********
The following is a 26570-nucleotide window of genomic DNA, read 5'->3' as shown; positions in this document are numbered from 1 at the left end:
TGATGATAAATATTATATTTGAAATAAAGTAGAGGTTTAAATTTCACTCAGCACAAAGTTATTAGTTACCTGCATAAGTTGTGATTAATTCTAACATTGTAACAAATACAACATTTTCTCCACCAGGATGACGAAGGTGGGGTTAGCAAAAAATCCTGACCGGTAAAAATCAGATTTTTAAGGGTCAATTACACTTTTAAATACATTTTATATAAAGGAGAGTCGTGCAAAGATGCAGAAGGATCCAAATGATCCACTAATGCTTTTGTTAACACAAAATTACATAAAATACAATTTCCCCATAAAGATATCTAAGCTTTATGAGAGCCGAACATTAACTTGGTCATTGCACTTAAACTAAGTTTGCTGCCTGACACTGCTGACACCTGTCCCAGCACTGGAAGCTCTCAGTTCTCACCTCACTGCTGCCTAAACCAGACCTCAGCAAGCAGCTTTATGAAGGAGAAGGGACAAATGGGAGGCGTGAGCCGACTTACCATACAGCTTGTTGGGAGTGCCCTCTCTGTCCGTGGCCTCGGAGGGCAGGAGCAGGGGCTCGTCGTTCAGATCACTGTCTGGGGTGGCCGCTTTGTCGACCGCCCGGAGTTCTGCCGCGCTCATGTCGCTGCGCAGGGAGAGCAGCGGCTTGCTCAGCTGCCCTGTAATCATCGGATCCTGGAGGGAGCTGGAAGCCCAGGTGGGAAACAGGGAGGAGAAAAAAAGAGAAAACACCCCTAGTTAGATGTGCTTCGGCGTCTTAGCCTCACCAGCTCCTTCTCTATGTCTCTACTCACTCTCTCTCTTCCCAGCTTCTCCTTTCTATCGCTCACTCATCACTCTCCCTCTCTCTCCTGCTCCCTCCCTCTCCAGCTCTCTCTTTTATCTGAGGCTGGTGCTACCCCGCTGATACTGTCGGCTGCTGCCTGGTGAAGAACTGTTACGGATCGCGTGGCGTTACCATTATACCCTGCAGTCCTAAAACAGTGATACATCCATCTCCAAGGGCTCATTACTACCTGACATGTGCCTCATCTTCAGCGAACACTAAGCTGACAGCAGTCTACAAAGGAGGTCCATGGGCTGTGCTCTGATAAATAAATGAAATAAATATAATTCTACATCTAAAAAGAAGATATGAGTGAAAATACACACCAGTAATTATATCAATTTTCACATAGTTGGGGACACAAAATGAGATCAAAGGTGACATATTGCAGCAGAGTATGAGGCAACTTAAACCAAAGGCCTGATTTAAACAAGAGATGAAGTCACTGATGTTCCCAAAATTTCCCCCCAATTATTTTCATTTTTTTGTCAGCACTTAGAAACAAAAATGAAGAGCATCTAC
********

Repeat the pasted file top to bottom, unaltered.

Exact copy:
The following is a 26570-nucleotide window of genomic DNA, read 5'->3' as shown; positions in this document are numbered from 1 at the left end:
TGATGATAAATATTATATTTGAAATAAAGTAGAGGTTTAAATTTCACTCAGCACAAAGTTATTAGTTACCTGCATAAGTTGTGATTAATTCTAACATTGTAACAAATACAACATTTTCTCCACCAGGATGACGAAGGTGGGGTTAGCAAAAAATCCTGACCGGTAAAAATCAGATTTTTAAGGGTCAATTACACTTTTAAATACATTTTATATAAAGGAGAGTCGTGCAAAGATGCAGAAGGATCCAAATGATCCACTAATGCTTTTGTTAACACAAAATTACATAAAATACAATTTCCCCATAAAGATATCTAAGCTTTATGAGAGCCGAACATTAACTTGGTCATTGCACTTAAACTAAGTTTGCTGCCTGACACTGCTGACACCTGTCCCAGCACTGGAAGCTCTCAGTTCTCACCTCACTGCTGCCTAAACCAGACCTCAGCAAGCAGCTTTATGAAGGAGAAGGGACAAATGGGAGGCGTGAGCCGACTTACCATACAGCTTGTTGGGAGTGCCCTCTCTGTCCGTGGCCTCGGAGGGCAGGAGCAGGGGCTCGTCGTTCAGATCACTGTCTGGGGTGGCCGCTTTGTCGACCGCCCGGAGTTCTGCCGCGCTCATGTCGCTGCGCAGGGAGAGCAGCGGCTTGCTCAGCTGCCCTGTAATCATCGGATCCTGGAGGGAGCTGGAAGCCCAGGTGGGAAACAGGGAGGAGAAAAAAAGAGAAAACACCCCTAGTTAGATGTGCTTCGGCGTCTTAGCCTCACCAGCTCCTTCTCTATGTCTCTACTCACTCTCTCTCTTCCCAGCTTCTCCTTTCTATCGCTCACTCATCACTCTCCCTCTCTCTCCTGCTCCCTCCCTCTCCAGCTCTCTCTTTTATCTGAGGCTGGTGCTACCCCGCTGATACTGTCGGCTGCTGCCTGGTGAAGAACTGTTACGGATCGCGTGGCGTTACCATTATACCCTGCAGTCCTAAAACAGTGATACATCCATCTCCAAGGGCTCATTACTACCTGACATGTGCCTCATCTTCAGCGAACACTAAGCTGACAGCAGTCTACAAAGGAGGTCCATGGGCTGTGCTCTGATAAATAAATGAAATAAATATAATTCTACATCTAAAAAGAAGATATGAGTGAAAATACACACCAGTAATTATATCAATTTTCACATAGTTGGGGACACAAAATGAGATCAAAGGTGACATATTGCAGCAGAGTATGAGGCAACTTAAACCAAAGGCCTGATTTAAACAAGAGATGAAGTCACTGATGTTCCCAAAATTTCCCCCCAATTATTTTCATTTTTTTGTCAGCACTTAGAAACAAAAATGAAGAGCATCTAC